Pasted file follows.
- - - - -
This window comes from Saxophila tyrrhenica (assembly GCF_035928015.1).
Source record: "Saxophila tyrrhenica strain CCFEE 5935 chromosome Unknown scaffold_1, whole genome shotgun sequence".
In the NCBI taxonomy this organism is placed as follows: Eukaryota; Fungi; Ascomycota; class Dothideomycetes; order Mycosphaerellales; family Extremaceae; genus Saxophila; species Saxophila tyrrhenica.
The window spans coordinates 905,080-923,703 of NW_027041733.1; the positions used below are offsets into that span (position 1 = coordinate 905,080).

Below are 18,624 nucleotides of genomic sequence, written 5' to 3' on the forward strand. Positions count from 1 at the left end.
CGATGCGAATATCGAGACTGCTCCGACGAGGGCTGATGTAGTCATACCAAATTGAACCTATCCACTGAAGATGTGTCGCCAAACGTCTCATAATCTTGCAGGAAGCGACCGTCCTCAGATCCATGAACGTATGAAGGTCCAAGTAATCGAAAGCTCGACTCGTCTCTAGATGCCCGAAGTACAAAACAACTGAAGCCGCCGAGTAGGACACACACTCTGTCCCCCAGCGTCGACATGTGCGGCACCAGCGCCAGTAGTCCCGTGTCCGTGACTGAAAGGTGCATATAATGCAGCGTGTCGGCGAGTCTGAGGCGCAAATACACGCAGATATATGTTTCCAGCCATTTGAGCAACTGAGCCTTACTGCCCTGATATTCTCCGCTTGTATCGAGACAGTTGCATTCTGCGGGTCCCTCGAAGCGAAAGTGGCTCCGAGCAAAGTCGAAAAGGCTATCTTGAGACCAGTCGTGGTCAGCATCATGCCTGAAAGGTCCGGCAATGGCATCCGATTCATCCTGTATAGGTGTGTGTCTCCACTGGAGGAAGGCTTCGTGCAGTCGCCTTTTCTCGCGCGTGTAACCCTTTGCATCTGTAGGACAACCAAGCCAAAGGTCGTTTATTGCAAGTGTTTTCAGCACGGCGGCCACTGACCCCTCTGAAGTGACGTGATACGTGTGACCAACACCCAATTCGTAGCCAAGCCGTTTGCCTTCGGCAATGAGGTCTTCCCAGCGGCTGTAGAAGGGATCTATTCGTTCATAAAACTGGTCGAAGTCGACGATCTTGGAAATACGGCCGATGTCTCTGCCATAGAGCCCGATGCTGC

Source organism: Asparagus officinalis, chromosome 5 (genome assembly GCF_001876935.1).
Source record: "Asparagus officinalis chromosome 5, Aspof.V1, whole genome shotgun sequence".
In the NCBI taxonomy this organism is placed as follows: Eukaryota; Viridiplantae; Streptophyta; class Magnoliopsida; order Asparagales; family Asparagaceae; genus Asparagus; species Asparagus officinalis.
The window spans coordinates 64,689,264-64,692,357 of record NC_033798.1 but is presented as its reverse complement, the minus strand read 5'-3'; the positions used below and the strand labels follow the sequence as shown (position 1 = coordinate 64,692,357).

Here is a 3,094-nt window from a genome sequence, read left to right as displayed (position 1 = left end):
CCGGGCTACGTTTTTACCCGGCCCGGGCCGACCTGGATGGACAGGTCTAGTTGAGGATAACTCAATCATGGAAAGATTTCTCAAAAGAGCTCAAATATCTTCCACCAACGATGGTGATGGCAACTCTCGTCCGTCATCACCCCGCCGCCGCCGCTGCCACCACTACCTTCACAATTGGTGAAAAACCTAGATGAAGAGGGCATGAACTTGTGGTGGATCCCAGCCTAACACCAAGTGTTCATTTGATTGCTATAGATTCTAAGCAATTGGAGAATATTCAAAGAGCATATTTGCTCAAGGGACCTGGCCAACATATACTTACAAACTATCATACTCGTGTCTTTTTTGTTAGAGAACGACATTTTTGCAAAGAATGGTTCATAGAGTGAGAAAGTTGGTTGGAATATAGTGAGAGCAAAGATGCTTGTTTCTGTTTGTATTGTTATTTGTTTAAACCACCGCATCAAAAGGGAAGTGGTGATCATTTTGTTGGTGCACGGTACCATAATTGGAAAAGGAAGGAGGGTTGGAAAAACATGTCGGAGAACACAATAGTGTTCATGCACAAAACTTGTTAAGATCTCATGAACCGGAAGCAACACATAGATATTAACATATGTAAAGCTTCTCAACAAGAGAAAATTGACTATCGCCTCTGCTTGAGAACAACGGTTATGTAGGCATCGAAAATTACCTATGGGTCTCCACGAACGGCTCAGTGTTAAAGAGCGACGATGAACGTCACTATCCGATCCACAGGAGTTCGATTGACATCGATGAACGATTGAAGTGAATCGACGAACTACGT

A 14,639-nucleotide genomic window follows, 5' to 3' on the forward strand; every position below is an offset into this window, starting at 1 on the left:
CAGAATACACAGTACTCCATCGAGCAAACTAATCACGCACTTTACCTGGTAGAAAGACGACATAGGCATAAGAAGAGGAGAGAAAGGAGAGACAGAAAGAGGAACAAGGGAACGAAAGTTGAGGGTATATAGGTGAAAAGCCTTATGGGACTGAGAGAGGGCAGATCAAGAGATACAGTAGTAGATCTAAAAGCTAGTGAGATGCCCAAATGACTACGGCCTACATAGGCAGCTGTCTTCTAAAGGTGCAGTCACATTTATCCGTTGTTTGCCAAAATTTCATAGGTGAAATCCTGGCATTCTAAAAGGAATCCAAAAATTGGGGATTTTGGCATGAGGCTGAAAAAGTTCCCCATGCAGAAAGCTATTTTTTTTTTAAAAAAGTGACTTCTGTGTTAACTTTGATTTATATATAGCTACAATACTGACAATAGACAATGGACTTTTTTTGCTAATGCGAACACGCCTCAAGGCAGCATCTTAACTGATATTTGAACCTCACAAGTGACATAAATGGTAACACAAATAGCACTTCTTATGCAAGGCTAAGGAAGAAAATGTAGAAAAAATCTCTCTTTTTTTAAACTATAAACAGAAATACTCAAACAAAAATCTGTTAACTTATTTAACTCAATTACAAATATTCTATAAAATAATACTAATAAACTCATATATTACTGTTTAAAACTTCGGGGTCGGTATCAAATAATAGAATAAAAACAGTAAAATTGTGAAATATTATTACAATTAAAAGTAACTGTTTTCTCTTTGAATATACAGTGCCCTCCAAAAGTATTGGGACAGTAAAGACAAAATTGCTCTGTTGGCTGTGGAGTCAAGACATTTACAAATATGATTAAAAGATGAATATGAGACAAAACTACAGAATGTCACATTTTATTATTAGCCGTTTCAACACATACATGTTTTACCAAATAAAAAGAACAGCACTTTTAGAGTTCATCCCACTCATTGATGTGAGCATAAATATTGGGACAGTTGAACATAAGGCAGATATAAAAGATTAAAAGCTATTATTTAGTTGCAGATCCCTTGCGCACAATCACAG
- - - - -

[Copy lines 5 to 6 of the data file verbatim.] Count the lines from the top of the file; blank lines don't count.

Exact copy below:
Below are 18,624 nucleotides of genomic sequence, written 5' to 3' on the forward strand. Positions count from 1 at the left end.
CGATGCGAATATCGAGACTGCTCCGACGAGGGCTGATGTAGTCATACCAAATTGAACCTATCCACTGAAGATGTGTCGCCAAACGTCTCATAATCTTGCAGGAAGCGACCGTCCTCAGATCCATGAACGTATGAAGGTCCAAGTAATCGAAAGCTCGACTCGTCTCTAGATGCCCGAAGTACAAAACAACTGAAGCCGCCGAGTAGGACACACACTCTGTCCCCCAGCGTCGACATGTGCGGCACCAGCGCCAGTAGTCCCGTGTCCGTGACTGAAAGGTGCATATAATGCAGCGTGTCGGCGAGTCTGAGGCGCAAATACACGCAGATATATGTTTCCAGCCATTTGAGCAACTGAGCCTTACTGCCCTGATATTCTCCGCTTGTATCGAGACAGTTGCATTCTGCGGGTCCCTCGAAGCGAAAGTGGCTCCGAGCAAAGTCGAAAAGGCTATCTTGAGACCAGTCGTGGTCAGCATCATGCCTGAAAGGTCCGGCAATGGCATCCGATTCATCCTGTATAGGTGTGTGTCTCCACTGGAGGAAGGCTTCGTGCAGTCGCCTTTTCTCGCGCGTGTAACCCTTTGCATCTGTAGGACAACCAAGCCAAAGGTCGTTTATTGCAAGTGTTTTCAGCACGGCGGCCACTGACCCCTCTGAAGTGACGTGATACGTGTGACCAACACCCAATTCGTAGCCAAGCCGTTTGCCTTCGGCAATGAGGTCTTCCCAGCGGCTGTAGAAGGGATCTATTCGTTCATAAAACTGGTCGAAGTCGACGATCTTGGAAATACGGCCGATGTCTCTGCCATAGAGCCCGATGCTGC